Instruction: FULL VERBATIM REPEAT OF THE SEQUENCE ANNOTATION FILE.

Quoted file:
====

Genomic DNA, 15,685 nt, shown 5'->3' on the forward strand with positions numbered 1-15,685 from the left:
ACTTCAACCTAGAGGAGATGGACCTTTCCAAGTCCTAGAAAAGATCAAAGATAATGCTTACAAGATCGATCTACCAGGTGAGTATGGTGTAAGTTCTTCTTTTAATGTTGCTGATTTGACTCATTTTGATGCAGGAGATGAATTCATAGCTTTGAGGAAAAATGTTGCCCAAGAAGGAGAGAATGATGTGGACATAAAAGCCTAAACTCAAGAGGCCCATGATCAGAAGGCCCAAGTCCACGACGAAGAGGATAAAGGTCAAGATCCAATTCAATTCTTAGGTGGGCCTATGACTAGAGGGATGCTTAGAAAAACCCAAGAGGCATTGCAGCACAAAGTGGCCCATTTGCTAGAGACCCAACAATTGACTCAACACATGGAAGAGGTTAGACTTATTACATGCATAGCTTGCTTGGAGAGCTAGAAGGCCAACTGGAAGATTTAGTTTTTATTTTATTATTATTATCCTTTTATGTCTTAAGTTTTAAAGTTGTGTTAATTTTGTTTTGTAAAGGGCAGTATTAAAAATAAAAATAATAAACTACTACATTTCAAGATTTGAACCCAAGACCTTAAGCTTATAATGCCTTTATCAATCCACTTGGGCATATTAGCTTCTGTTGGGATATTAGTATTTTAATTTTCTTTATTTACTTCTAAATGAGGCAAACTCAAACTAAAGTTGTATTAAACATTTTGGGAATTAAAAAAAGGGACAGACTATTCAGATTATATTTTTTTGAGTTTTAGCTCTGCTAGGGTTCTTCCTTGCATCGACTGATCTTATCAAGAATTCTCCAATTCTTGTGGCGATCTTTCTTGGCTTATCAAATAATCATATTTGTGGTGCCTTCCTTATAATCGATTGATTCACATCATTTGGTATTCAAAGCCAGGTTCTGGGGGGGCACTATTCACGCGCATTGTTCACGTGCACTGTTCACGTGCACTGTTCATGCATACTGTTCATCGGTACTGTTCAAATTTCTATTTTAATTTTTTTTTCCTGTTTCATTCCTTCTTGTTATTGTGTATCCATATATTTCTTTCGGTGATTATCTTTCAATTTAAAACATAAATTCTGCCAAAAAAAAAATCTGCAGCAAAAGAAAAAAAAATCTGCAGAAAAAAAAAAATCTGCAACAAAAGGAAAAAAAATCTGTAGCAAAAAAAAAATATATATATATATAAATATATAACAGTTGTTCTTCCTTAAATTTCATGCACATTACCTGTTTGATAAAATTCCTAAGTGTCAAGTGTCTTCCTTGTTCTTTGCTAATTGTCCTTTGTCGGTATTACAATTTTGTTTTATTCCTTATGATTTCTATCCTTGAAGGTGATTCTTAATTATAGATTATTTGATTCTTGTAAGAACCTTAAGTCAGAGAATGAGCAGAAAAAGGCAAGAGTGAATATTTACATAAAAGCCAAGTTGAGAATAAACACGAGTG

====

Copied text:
Genomic DNA, 15,685 nt, shown 5'->3' on the forward strand with positions numbered 1-15,685 from the left:
ACTTCAACCTAGAGGAGATGGACCTTTCCAAGTCCTAGAAAAGATCAAAGATAATGCTTACAAGATCGATCTACCAGGTGAGTATGGTGTAAGTTCTTCTTTTAATGTTGCTGATTTGACTCATTTTGATGCAGGAGATGAATTCATAGCTTTGAGGAAAAATGTTGCCCAAGAAGGAGAGAATGATGTGGACATAAAAGCCTAAACTCAAGAGGCCCATGATCAGAAGGCCCAAGTCCACGACGAAGAGGATAAAGGTCAAGATCCAATTCAATTCTTAGGTGGGCCTATGACTAGAGGGATGCTTAGAAAAACCCAAGAGGCATTGCAGCACAAAGTGGCCCATTTGCTAGAGACCCAACAATTGACTCAACACATGGAAGAGGTTAGACTTATTACATGCATAGCTTGCTTGGAGAGCTAGAAGGCCAACTGGAAGATTTAGTTTTTATTTTATTATTATTATCCTTTTATGTCTTAAGTTTTAAAGTTGTGTTAATTTTGTTTTGTAAAGGGCAGTATTAAAAATAAAAATAATAAACTACTACATTTCAAGATTTGAACCCAAGACCTTAAGCTTATAATGCCTTTATCAATCCACTTGGGCATATTAGCTTCTGTTGGGATATTAGTATTTTAATTTTCTTTATTTACTTCTAAATGAGGCAAACTCAAACTAAAGTTGTATTAAACATTTTGGGAATTAAAAAAAGGGACAGACTATTCAGATTATATTTTTTTGAGTTTTAGCTCTGCTAGGGTTCTTCCTTGCATCGACTGATCTTATCAAGAATTCTCCAATTCTTGTGGCGATCTTTCTTGGCTTATCAAATAATCATATTTGTGGTGCCTTCCTTATAATCGATTGATTCACATCATTTGGTATTCAAAGCCAGGTTCTGGGGGGGCACTATTCACGCGCATTGTTCACGTGCACTGTTCACGTGCACTGTTCATGCATACTGTTCATCGGTACTGTTCAAATTTCTATTTTAATTTTTTTTTCCTGTTTCATTCCTTCTTGTTATTGTGTATCCATATATTTCTTTCGGTGATTATCTTTCAATTTAAAACATAAATTCTGCCAAAAAAAAAATCTGCAGCAAAAGAAAAAAAAATCTGCAGAAAAAAAAAAATCTGCAACAAAAGGAAAAAAAATCTGTAGCAAAAAAAAAATATATATATATATAAATATATAACAGTTGTTCTTCCTTAAATTTCATGCACATTACCTGTTTGATAAAATTCCTAAGTGTCAAGTGTCTTCCTTGTTCTTTGCTAATTGTCCTTTGTCGGTATTACAATTTTGTTTTATTCCTTATGATTTCTATCCTTGAAGGTGATTCTTAATTATAGATTATTTGATTCTTGTAAGAACCTTAAGTCAGAGAATGAGCAGAAAAAGGCAAGAGTGAATATTTACATAAAAGCCAAGTTGAGAATAAACACGAGTG